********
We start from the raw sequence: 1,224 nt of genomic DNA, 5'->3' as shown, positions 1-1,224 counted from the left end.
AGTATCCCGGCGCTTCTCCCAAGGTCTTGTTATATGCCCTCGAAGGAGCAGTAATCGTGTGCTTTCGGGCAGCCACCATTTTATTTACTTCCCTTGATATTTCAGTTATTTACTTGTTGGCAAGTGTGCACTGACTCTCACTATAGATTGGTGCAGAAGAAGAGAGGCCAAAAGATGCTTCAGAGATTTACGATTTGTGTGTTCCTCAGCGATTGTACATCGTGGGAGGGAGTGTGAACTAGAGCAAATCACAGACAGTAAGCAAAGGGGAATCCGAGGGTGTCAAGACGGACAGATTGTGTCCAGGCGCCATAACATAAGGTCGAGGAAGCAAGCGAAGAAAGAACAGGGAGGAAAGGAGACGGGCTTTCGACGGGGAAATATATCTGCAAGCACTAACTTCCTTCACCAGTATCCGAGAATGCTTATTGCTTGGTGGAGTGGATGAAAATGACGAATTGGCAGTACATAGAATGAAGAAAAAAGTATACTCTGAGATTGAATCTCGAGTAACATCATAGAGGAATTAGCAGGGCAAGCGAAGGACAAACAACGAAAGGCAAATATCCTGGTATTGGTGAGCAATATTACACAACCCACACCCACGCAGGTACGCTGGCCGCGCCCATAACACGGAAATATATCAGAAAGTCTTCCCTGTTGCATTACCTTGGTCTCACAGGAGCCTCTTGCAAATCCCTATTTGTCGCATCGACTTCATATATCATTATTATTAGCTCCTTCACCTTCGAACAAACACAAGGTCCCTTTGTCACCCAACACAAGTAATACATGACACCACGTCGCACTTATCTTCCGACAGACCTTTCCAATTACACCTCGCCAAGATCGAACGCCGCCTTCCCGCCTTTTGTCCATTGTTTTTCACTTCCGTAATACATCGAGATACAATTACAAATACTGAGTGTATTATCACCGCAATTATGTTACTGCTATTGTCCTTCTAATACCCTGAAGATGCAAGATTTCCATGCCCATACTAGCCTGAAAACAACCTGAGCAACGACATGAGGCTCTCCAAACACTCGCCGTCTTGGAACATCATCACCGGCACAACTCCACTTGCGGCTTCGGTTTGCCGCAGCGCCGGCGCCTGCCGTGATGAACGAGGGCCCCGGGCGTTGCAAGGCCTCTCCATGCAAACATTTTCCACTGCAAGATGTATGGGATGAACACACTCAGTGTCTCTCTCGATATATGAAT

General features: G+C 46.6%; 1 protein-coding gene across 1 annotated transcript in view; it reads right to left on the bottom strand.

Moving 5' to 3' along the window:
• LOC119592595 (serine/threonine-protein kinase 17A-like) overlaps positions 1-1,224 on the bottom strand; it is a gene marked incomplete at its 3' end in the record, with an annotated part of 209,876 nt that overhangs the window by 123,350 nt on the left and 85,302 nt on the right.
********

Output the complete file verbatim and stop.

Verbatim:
We start from the raw sequence: 1,224 nt of genomic DNA, 5'->3' as shown, positions 1-1,224 counted from the left end.
AGTATCCCGGCGCTTCTCCCAAGGTCTTGTTATATGCCCTCGAAGGAGCAGTAATCGTGTGCTTTCGGGCAGCCACCATTTTATTTACTTCCCTTGATATTTCAGTTATTTACTTGTTGGCAAGTGTGCACTGACTCTCACTATAGATTGGTGCAGAAGAAGAGAGGCCAAAAGATGCTTCAGAGATTTACGATTTGTGTGTTCCTCAGCGATTGTACATCGTGGGAGGGAGTGTGAACTAGAGCAAATCACAGACAGTAAGCAAAGGGGAATCCGAGGGTGTCAAGACGGACAGATTGTGTCCAGGCGCCATAACATAAGGTCGAGGAAGCAAGCGAAGAAAGAACAGGGAGGAAAGGAGACGGGCTTTCGACGGGGAAATATATCTGCAAGCACTAACTTCCTTCACCAGTATCCGAGAATGCTTATTGCTTGGTGGAGTGGATGAAAATGACGAATTGGCAGTACATAGAATGAAGAAAAAAGTATACTCTGAGATTGAATCTCGAGTAACATCATAGAGGAATTAGCAGGGCAAGCGAAGGACAAACAACGAAAGGCAAATATCCTGGTATTGGTGAGCAATATTACACAACCCACACCCACGCAGGTACGCTGGCCGCGCCCATAACACGGAAATATATCAGAAAGTCTTCCCTGTTGCATTACCTTGGTCTCACAGGAGCCTCTTGCAAATCCCTATTTGTCGCATCGACTTCATATATCATTATTATTAGCTCCTTCACCTTCGAACAAACACAAGGTCCCTTTGTCACCCAACACAAGTAATACATGACACCACGTCGCACTTATCTTCCGACAGACCTTTCCAATTACACCTCGCCAAGATCGAACGCCGCCTTCCCGCCTTTTGTCCATTGTTTTTCACTTCCGTAATACATCGAGATACAATTACAAATACTGAGTGTATTATCACCGCAATTATGTTACTGCTATTGTCCTTCTAATACCCTGAAGATGCAAGATTTCCATGCCCATACTAGCCTGAAAACAACCTGAGCAACGACATGAGGCTCTCCAAACACTCGCCGTCTTGGAACATCATCACCGGCACAACTCCACTTGCGGCTTCGGTTTGCCGCAGCGCCGGCGCCTGCCGTGATGAACGAGGGCCCCGGGCGTTGCAAGGCCTCTCCATGCAAACATTTTCCACTGCAAGATGTATGGGATGAACACACTCAGTGTCTCTCTCGATATATGAAT

General features: G+C 46.6%; 1 protein-coding gene across 1 annotated transcript in view; it reads right to left on the bottom strand.

Moving 5' to 3' along the window:
• LOC119592595 (serine/threonine-protein kinase 17A-like) overlaps positions 1-1,224 on the bottom strand; it is a gene marked incomplete at its 3' end in the record, with an annotated part of 209,876 nt that overhangs the window by 123,350 nt on the left and 85,302 nt on the right.